The real reason you should stop doing knee push ups

Anyone who attended gym class at school will know what a push up is. But nowhere near as many will know the reason why they're so popular. As Robert S. Herbst, a personal trainer and former world champion powerlifter, explained to Insider, "Push-ups will improve your health by building muscle, raising your metabolism to burn fat, and providing a cardiovascular benefit." He continued, "They enable you to get a full body workout with no equipment."

However, not all push ups are the same. And experts believe those who resort to knee push ups are doing more harm than good. "A push-up is not only an upper body exercise, it's a total body exercise," Charlee Atkins, founder of Le Sweat TV, told Well + Good. "In order to do a push-up, you have to have enough arm strength to get your body up off the ground, and you also need to have enough core strength to support the lower back and hips. Hip stability is dependent on core and glutes strength. If you don't have all of those pieces of the body working together, you are at a risk of injuring your shoulders and your lower back," he warned.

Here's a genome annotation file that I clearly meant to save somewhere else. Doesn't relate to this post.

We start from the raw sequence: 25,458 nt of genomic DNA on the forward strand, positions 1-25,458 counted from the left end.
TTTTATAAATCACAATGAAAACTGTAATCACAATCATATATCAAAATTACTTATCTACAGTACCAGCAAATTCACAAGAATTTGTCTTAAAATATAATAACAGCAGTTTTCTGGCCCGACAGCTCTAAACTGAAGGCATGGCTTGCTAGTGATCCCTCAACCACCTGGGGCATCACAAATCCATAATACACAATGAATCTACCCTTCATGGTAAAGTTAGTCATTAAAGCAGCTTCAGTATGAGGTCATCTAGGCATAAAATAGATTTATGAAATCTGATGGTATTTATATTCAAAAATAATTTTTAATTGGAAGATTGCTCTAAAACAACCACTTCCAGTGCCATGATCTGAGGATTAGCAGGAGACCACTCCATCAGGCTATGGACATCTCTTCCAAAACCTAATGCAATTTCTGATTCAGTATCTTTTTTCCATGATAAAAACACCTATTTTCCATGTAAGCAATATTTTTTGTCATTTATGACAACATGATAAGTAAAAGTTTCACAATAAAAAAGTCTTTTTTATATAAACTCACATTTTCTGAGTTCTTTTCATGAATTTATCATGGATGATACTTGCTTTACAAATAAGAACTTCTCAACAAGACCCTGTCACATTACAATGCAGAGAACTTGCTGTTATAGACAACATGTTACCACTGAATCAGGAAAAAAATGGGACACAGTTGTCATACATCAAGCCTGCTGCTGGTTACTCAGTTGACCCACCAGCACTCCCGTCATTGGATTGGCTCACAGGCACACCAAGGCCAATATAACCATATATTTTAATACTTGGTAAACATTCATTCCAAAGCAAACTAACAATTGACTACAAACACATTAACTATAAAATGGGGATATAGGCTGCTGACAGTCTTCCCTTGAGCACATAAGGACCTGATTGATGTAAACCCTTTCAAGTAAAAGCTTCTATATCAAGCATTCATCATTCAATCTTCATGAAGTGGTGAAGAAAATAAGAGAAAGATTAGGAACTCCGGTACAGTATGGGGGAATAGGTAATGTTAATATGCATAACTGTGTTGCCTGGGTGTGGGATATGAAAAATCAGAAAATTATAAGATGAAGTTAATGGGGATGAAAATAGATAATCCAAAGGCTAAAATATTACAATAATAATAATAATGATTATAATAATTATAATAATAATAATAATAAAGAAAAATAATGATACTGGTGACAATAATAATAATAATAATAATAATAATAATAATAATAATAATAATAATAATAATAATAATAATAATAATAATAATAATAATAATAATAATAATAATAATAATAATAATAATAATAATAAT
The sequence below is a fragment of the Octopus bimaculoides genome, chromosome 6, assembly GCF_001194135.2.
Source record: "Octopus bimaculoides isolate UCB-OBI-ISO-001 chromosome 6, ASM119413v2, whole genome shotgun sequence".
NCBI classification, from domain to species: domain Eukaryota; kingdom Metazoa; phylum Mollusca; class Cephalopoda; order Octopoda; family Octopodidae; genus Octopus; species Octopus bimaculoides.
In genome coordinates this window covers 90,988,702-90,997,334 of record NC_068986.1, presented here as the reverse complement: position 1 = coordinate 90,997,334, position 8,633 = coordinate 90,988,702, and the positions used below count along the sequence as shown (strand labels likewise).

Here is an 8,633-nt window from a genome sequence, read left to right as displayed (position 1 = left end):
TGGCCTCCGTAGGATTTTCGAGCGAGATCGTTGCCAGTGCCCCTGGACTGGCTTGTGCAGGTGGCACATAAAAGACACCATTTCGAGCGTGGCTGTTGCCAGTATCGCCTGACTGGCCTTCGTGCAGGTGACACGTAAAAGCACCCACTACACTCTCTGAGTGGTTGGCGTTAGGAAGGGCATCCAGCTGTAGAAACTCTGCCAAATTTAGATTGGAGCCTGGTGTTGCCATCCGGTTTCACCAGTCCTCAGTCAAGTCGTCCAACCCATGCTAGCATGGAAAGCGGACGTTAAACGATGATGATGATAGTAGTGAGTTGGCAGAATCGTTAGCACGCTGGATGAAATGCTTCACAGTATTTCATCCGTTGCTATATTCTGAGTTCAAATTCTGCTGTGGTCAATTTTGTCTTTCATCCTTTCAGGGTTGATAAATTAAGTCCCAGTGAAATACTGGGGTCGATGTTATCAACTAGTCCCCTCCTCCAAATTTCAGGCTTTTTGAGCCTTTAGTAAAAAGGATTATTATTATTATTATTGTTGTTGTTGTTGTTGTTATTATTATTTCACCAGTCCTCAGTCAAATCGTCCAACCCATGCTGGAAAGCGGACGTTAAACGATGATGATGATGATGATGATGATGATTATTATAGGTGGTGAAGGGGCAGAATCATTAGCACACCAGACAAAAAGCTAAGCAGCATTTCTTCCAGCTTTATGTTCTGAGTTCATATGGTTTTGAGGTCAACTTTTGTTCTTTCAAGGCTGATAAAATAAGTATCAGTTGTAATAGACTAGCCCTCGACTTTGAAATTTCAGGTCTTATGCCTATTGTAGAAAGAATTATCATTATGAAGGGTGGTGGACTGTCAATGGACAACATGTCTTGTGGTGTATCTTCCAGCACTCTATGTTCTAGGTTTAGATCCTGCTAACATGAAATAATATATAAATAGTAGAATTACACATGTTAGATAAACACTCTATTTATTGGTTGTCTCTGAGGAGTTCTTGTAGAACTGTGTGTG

Incline push ups are far safer than knee push ups

To avoid injury, you should ditch knee push ups for incline push ups, says Rob Sulaver, C.S.C.S., founding trainer at Rumble Boxing and founder/CEO of Bandana Training. "Start with your hands on a bench or a box that is as high as necessary for you to complete a proper push-up through a full range of motion," he told SELF

The best part? Once you have nailed incline push ups, you can slowly work your way up to a full push up. "After a couple weeks of doing a combo of incline push-ups and other core exercises, someone can usually can get a push-up in," Lauren Pak, NASM-certified personal trainer, and co-founder of Achieve Fitness, added.

Ultimately, it all comes down to technique. No matter what exercise you're attempting to do, if you're not using the correct technique, you're much more likely to harm yourself.